The day after Christmas I posted on Facebook about being bedridden with depression. Now this wasn’t the first time I was in that spot and I’m pretty sure it won’t be the last time either. But that December 26th, 2016 was going to be different because it was the first time I went public with my depression.
People closest to me know I struggled and that I was medicated but it was something I always kept quiet. I was convinced that if anyone else knew my struggle I would be treated differently, that I would lose status in their eyes, that I would be labeled as weak (all things that a man doesn’t want to risk).
But lying in bed on the 26th I decided, “I hate this feeling and I suffer secretly hoping for change but doing nothing about it.” So I told the world my secret and as I hit the send button on my phone something happened… I exhaled and felt this freedom wash over me that I hadn’t felt since I was diagnosed almost 10 years earlier.
For 10 years, I rode the highs and lows of the emotional roller coaster that was my life. In the highest of moments, friends and family would tell me how outgoing and fun I was and how I was a joy to be around. I love being in crowds, I could be the life of the party, I could command a crowd and I was on top of the world. But in my lows I would hide from the world, I would put on a strong face in public only to drive home crying for no reason at all. I would avoid answering the phone, I wouldn’t return texts. I simply wouldn’t show up to plans and appointments because I knew I was weak and broken and I couldn’t allow you to know I was weak.
I know I wasn’t faking as well as I thought I was. I know I was hurting and others saw it. But I still thought my weakness was going to be my undoing – so I did everything I could to keep up a strong front. All I was doing was burying the truth under a crap-load of lies. I was pushing the people who cared about me most further away, not because of my depression but because of my ego.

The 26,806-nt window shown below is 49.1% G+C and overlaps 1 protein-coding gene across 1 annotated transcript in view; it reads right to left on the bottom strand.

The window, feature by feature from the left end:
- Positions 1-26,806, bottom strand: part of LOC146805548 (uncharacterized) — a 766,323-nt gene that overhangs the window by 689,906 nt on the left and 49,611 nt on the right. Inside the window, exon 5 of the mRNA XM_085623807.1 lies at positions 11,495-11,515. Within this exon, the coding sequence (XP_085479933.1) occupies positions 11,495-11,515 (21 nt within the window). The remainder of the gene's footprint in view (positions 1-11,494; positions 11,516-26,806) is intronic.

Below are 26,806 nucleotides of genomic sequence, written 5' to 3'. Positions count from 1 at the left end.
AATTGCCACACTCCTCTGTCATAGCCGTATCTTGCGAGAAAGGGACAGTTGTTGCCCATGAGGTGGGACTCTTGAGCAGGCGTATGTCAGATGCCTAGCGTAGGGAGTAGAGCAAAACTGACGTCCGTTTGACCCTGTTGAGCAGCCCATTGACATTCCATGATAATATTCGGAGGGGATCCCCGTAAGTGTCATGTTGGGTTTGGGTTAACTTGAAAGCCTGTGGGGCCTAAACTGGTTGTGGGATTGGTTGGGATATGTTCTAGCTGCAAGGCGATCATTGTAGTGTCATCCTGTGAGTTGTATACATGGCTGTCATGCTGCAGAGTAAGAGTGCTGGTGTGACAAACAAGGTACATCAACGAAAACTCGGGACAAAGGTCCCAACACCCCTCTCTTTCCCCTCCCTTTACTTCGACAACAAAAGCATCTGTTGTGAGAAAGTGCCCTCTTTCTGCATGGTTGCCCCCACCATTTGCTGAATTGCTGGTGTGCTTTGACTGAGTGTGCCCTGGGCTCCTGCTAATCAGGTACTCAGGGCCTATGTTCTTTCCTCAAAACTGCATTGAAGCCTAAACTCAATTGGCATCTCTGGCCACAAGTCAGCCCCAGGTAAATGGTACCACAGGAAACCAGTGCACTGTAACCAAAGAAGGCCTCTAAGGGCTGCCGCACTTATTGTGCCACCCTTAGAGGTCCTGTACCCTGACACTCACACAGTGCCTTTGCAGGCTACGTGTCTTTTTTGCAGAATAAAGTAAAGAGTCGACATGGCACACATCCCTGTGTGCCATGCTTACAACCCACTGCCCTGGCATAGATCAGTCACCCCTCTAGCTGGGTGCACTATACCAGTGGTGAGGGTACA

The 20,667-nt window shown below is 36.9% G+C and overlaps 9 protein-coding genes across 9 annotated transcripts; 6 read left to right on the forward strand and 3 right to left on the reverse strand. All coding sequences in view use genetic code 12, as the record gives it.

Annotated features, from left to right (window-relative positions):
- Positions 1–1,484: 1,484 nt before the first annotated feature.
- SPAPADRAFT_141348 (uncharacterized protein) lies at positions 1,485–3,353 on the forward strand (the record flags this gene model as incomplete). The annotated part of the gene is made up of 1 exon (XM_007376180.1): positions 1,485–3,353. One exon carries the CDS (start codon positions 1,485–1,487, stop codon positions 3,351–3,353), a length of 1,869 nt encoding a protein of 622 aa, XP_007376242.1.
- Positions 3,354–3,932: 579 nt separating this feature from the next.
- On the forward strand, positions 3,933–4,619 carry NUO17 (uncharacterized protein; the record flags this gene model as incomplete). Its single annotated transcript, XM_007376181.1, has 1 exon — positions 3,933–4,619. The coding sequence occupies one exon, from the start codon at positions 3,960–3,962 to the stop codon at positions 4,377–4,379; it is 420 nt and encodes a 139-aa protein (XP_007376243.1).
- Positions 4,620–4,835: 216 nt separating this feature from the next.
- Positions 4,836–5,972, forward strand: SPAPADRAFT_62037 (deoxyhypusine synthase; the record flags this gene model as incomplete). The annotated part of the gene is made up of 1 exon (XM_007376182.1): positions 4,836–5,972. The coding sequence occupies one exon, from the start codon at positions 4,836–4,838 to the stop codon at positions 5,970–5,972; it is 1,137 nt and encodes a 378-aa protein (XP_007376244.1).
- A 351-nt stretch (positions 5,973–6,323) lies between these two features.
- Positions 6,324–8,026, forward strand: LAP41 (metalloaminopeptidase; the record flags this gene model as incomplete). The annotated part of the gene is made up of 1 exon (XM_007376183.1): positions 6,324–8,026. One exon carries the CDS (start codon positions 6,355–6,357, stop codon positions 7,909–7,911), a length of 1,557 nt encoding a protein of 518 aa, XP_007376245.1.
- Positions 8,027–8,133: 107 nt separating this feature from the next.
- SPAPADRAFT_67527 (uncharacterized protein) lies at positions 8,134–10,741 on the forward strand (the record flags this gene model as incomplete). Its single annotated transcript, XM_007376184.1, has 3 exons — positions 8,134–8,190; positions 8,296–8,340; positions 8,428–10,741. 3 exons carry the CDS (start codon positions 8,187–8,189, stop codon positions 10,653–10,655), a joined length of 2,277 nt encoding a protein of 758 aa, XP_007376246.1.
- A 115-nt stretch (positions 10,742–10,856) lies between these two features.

Depression would knock me down but ego kept me down.
December 26th I hit send and walked away from my phone not thinking twice. I wasn’t concerned how others would receive my post, I was simply trying to get my feelings off my chest. And then it started… first it was a text and then another and another, then the Facebook messages, and phone calls and emails. One person after another said something along the lines of, “I am praying for you and thank you for sharing your struggle – I too struggle secretly.”
It was pretty amazing the support and response I received in minutes that continued to pour in over the next few weeks. My depression and struggle became a tool that connected me deeply to countless others that struggled silently. This 10-year-old secret went from being my biggest fear that I did a horrible job hiding to becoming a source of strength, courage and vulnerability. My public declaration has allowed me to pray for others and ask for prayer, to encourage others to seek help as well as accept help. It has allowed me to look people in the eye and speak about mental health publicly and not be ashamed or worried.
The whole situation reminds me of Paul in 2nd Corinthians 12:8-10 – not that I had great visions or that God had purposely struck me with depression (but depending if you believe in Free Will or Predestination then we could argue that another time), but I found strength in my time of weakness through Paul’s words.
2nd Corinthians 12:8-10, “Three times I pleaded with the Lord to take it away from me. But he said to me, “My grace is sufficient for you, for my power is made perfect in weakness.” Therefore I will boast all the more gladly about my weaknesses, so that Christ’s power may rest on me. That is why, for Christ’s sake, I delight in weaknesses, in insults, in hardships, in persecutions, in difficulties. For when I am weak, then I am strong.”
In my depression I can try to hide it and fail, fight it and lose or accept it and allow God to use it to teach me and in turn to use me to share God’s strength in my weakness.
Because the truth is if I believe God created me (Genesis 1:27), God designed and wired me (Psalm 139:13-16) and he purposed me (Ephesians 2:10) then I must accept the idea that in my weakness he can still use me – not because of who I am, but because of who He is. Now I can’t say I boast about my depression, but I can say I am excited that God can use it for good.
December 26th 2016 was a day that changed my life because it was the day I that in my depression could own me and keep me secluded or I could admit my weakness and embrace the fact that even in my weakness God had a plan.